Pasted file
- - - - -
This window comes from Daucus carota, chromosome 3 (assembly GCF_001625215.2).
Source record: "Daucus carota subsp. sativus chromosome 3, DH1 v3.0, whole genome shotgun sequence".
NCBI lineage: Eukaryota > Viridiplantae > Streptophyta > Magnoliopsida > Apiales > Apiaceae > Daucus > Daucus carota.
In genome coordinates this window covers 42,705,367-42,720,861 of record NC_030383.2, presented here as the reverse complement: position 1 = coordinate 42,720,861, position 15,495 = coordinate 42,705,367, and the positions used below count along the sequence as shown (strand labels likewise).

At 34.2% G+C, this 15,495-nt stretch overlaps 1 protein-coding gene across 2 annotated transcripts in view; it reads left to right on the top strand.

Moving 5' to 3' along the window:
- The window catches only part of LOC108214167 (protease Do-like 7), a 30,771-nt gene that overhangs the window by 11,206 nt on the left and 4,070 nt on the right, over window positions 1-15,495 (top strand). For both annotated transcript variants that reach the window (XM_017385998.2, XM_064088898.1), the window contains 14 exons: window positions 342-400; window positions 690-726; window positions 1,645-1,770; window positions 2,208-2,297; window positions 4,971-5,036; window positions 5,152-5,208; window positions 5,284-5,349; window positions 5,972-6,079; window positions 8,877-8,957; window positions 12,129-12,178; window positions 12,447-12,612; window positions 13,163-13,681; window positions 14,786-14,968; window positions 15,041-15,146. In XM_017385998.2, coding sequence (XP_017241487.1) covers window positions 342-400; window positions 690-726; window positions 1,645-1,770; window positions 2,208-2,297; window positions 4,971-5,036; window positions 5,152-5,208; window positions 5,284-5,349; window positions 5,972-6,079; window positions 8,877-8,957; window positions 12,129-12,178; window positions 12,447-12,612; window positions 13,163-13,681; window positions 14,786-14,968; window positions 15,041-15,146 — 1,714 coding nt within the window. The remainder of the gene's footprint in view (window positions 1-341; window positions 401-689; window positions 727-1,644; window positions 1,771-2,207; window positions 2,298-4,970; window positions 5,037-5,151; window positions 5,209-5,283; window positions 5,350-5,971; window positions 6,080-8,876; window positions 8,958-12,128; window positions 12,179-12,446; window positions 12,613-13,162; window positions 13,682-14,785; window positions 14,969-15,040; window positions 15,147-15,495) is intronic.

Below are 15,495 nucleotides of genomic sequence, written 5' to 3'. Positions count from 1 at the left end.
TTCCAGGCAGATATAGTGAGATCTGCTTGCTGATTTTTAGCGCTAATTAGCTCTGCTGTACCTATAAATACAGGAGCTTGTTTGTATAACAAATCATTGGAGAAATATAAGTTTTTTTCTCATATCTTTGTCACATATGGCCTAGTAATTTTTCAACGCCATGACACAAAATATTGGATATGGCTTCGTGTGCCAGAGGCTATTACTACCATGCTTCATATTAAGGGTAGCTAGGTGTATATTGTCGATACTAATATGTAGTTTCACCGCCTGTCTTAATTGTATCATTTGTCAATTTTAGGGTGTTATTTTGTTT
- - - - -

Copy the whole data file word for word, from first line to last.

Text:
This window comes from Daucus carota, chromosome 3 (assembly GCF_001625215.2).
Source record: "Daucus carota subsp. sativus chromosome 3, DH1 v3.0, whole genome shotgun sequence".
NCBI lineage: Eukaryota > Viridiplantae > Streptophyta > Magnoliopsida > Apiales > Apiaceae > Daucus > Daucus carota.
In genome coordinates this window covers 42,705,367-42,720,861 of record NC_030383.2, presented here as the reverse complement: position 1 = coordinate 42,720,861, position 15,495 = coordinate 42,705,367, and the positions used below count along the sequence as shown (strand labels likewise).

At 34.2% G+C, this 15,495-nt stretch overlaps 1 protein-coding gene across 2 annotated transcripts in view; it reads left to right on the top strand.

Moving 5' to 3' along the window:
- The window catches only part of LOC108214167 (protease Do-like 7), a 30,771-nt gene that overhangs the window by 11,206 nt on the left and 4,070 nt on the right, over window positions 1-15,495 (top strand). For both annotated transcript variants that reach the window (XM_017385998.2, XM_064088898.1), the window contains 14 exons: window positions 342-400; window positions 690-726; window positions 1,645-1,770; window positions 2,208-2,297; window positions 4,971-5,036; window positions 5,152-5,208; window positions 5,284-5,349; window positions 5,972-6,079; window positions 8,877-8,957; window positions 12,129-12,178; window positions 12,447-12,612; window positions 13,163-13,681; window positions 14,786-14,968; window positions 15,041-15,146. In XM_017385998.2, coding sequence (XP_017241487.1) covers window positions 342-400; window positions 690-726; window positions 1,645-1,770; window positions 2,208-2,297; window positions 4,971-5,036; window positions 5,152-5,208; window positions 5,284-5,349; window positions 5,972-6,079; window positions 8,877-8,957; window positions 12,129-12,178; window positions 12,447-12,612; window positions 13,163-13,681; window positions 14,786-14,968; window positions 15,041-15,146 — 1,714 coding nt within the window. The remainder of the gene's footprint in view (window positions 1-341; window positions 401-689; window positions 727-1,644; window positions 1,771-2,207; window positions 2,298-4,970; window positions 5,037-5,151; window positions 5,209-5,283; window positions 5,350-5,971; window positions 6,080-8,876; window positions 8,958-12,128; window positions 12,179-12,446; window positions 12,613-13,162; window positions 13,682-14,785; window positions 14,969-15,040; window positions 15,147-15,495) is intronic.

Below are 15,495 nucleotides of genomic sequence, written 5' to 3'. Positions count from 1 at the left end.
TTCCAGGCAGATATAGTGAGATCTGCTTGCTGATTTTTAGCGCTAATTAGCTCTGCTGTACCTATAAATACAGGAGCTTGTTTGTATAACAAATCATTGGAGAAATATAAGTTTTTTTCTCATATCTTTGTCACATATGGCCTAGTAATTTTTCAACGCCATGACACAAAATATTGGATATGGCTTCGTGTGCCAGAGGCTATTACTACCATGCTTCATATTAAGGGTAGCTAGGTGTATATTGTCGATACTAATATGTAGTTTCACCGCCTGTCTTAATTGTATCATTTGTCAATTTTAGGGTGTTATTTTGTTT